If Australian Salmon were even passably pleasant on the taste buds, they would rate as close to the perfect all round fish. They are robust and powerful, congregate in big schools, often very close to shore, take lures readily and are given to spectacular above-the-surface antics when hooked.

There are two separate salmon migrations in Australia, one that runs from the Great Australian Bight across the bottom and up the west coast as far as Perth, and one that heads the other way and up the east coast, sometimes as far as the New South Wales/Queensland border.
The fish that head west on their spawning migration are generally quite a bit bigger than their east coast cousins, occasionally reaching weights of 8kg and often averaging 4-5kg. Heavy commercial fishing limits what could be a superb recreational fishery, especially around March to May on the lower west coast. Salmon schools can vary from a handful of fish to 100 tonnes or more. These fish can be frustrating when not in a feeding frame of mind, but they provide brilliant sport when in the mood.

Heavy metal lures in the 50-70g range are usually the weapons of choice for those chasing Australian salmon. Being able to cast a long distance is often an advantage as the schools don’t always pass by right in close to the beach. A medium paced retrieve will work, but holding the rod high and winding fast will skip the lure across the surface and this can be deadly, especially when the salmon are really hungry.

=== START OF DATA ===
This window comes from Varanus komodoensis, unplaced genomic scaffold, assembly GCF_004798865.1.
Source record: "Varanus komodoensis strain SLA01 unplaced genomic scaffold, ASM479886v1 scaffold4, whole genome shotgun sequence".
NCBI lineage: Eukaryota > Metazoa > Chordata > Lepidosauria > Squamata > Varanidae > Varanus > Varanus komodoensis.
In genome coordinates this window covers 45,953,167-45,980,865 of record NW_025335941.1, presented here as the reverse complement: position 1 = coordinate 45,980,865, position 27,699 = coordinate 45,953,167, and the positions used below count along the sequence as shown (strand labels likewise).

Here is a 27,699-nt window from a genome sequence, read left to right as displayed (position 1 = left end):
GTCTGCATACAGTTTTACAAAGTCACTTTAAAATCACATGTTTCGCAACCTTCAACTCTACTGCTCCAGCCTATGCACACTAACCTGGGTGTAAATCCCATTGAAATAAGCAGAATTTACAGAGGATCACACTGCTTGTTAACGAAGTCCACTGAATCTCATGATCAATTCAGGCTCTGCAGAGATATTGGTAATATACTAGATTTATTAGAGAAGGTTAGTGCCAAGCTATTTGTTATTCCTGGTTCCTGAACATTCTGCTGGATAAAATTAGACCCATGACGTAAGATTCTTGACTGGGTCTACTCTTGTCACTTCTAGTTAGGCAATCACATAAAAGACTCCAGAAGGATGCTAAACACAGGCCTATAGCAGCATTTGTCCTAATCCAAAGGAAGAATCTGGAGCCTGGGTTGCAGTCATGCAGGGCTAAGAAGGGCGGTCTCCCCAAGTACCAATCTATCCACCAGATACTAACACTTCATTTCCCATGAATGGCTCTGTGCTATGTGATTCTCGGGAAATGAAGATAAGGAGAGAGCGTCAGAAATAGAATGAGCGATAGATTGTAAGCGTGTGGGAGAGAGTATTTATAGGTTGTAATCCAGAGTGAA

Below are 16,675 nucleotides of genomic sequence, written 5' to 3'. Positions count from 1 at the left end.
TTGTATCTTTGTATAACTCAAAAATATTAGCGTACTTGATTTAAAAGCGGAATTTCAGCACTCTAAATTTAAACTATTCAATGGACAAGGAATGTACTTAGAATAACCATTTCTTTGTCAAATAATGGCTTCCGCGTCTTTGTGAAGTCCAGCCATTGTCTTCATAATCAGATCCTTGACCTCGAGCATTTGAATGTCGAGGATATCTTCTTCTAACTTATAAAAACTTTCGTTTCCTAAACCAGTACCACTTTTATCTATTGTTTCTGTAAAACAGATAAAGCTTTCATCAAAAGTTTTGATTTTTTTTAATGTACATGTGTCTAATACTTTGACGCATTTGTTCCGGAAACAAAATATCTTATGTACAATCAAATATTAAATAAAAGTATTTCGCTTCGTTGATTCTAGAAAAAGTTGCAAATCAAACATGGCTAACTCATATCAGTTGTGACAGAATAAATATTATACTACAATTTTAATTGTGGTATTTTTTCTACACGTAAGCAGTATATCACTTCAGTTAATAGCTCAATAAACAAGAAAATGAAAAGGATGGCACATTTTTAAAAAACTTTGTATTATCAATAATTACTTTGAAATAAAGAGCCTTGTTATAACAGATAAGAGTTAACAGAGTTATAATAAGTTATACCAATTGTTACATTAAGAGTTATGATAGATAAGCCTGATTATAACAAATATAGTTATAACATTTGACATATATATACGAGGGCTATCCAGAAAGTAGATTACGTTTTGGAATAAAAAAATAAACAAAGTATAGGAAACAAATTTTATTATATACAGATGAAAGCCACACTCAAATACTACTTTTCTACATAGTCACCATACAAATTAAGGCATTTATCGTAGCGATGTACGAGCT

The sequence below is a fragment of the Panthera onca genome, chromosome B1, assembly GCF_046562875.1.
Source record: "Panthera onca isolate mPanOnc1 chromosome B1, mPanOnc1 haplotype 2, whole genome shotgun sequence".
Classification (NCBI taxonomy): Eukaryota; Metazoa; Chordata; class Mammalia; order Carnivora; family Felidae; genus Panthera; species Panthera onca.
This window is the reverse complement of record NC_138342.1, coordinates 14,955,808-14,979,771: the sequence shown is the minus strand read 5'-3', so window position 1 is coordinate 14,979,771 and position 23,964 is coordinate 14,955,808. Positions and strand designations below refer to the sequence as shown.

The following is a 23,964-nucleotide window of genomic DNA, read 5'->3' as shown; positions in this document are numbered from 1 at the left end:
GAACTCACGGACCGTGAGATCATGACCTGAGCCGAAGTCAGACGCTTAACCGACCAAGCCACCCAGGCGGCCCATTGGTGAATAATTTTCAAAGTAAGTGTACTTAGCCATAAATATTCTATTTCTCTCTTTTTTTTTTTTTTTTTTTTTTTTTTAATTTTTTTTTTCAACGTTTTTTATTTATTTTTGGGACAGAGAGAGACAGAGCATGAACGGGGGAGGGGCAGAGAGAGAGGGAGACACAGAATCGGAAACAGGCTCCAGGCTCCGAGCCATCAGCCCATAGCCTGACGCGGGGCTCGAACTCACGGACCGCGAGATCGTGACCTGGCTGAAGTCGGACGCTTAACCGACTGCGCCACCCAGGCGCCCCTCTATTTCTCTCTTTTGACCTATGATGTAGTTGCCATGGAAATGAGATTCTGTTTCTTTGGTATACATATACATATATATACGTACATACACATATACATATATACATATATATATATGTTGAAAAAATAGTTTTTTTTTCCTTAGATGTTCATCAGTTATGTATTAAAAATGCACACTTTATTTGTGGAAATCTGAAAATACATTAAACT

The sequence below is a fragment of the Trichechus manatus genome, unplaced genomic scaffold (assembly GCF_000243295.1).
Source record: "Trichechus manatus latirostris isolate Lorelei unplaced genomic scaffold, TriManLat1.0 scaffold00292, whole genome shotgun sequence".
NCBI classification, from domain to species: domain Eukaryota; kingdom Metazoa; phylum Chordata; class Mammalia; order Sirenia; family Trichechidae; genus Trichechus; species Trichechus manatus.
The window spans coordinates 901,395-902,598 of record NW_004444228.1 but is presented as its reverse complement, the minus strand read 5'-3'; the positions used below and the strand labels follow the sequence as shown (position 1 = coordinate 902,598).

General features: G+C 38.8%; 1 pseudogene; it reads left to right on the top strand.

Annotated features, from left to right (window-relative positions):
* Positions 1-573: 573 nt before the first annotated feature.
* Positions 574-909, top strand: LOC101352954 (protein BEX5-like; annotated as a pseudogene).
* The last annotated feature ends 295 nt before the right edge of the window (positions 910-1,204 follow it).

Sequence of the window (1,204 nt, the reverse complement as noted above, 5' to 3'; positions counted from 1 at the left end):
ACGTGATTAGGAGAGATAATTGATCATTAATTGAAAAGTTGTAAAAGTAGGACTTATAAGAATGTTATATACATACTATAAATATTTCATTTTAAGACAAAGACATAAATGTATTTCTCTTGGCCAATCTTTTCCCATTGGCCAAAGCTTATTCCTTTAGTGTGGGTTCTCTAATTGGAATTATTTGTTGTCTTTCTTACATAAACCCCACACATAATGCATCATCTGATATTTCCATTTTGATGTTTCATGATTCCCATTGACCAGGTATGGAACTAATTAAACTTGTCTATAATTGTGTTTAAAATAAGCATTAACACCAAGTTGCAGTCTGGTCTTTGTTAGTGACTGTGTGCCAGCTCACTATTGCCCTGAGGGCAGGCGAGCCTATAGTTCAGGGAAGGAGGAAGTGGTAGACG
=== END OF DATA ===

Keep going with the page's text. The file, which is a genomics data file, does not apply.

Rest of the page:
On southern beaches, especially in the Esperance area, salmon are about to some extent for most of the year. Anglers may drive along the crisp white sand watching for the telltale dark smudge of a salmon school, jumping into the action with spinning rods as soon as one is spotted.

The sight of a big salmon angrily exploding through the surface in the shore break is one of fishing’s great moments, but there is equally good fishing available from boats. The trick is to find the reefs where the schools like to hold up for a while.

Casting from an anchored boat in towards the reef accounts for most boat-caught salmon and if you can safely anchor close enough, medium and large minnow style lures work exceptionally well. Halco Laser Pro 160s and 190s or RMG Scorpion 125s or 150s are all consistently good salmon takers.

If conditions don’t permit getting close enough to cast minnows, then heavy metal lures will do the trick, but watch they don’t sink too far and become snagged on the reef. Trolling is another option, either around inshore reefs or just out from rocky headlands. Generally, slow to medium trolling speed is all that’s needed and the same minnows as suggested for casting in to reefs are ideal choices. As great as they are to catch, salmon make poor table fare and many are released, hopefully to fight another day, although the level of commercial fishing for them makes that unlikely.

By Mike Roennfeldt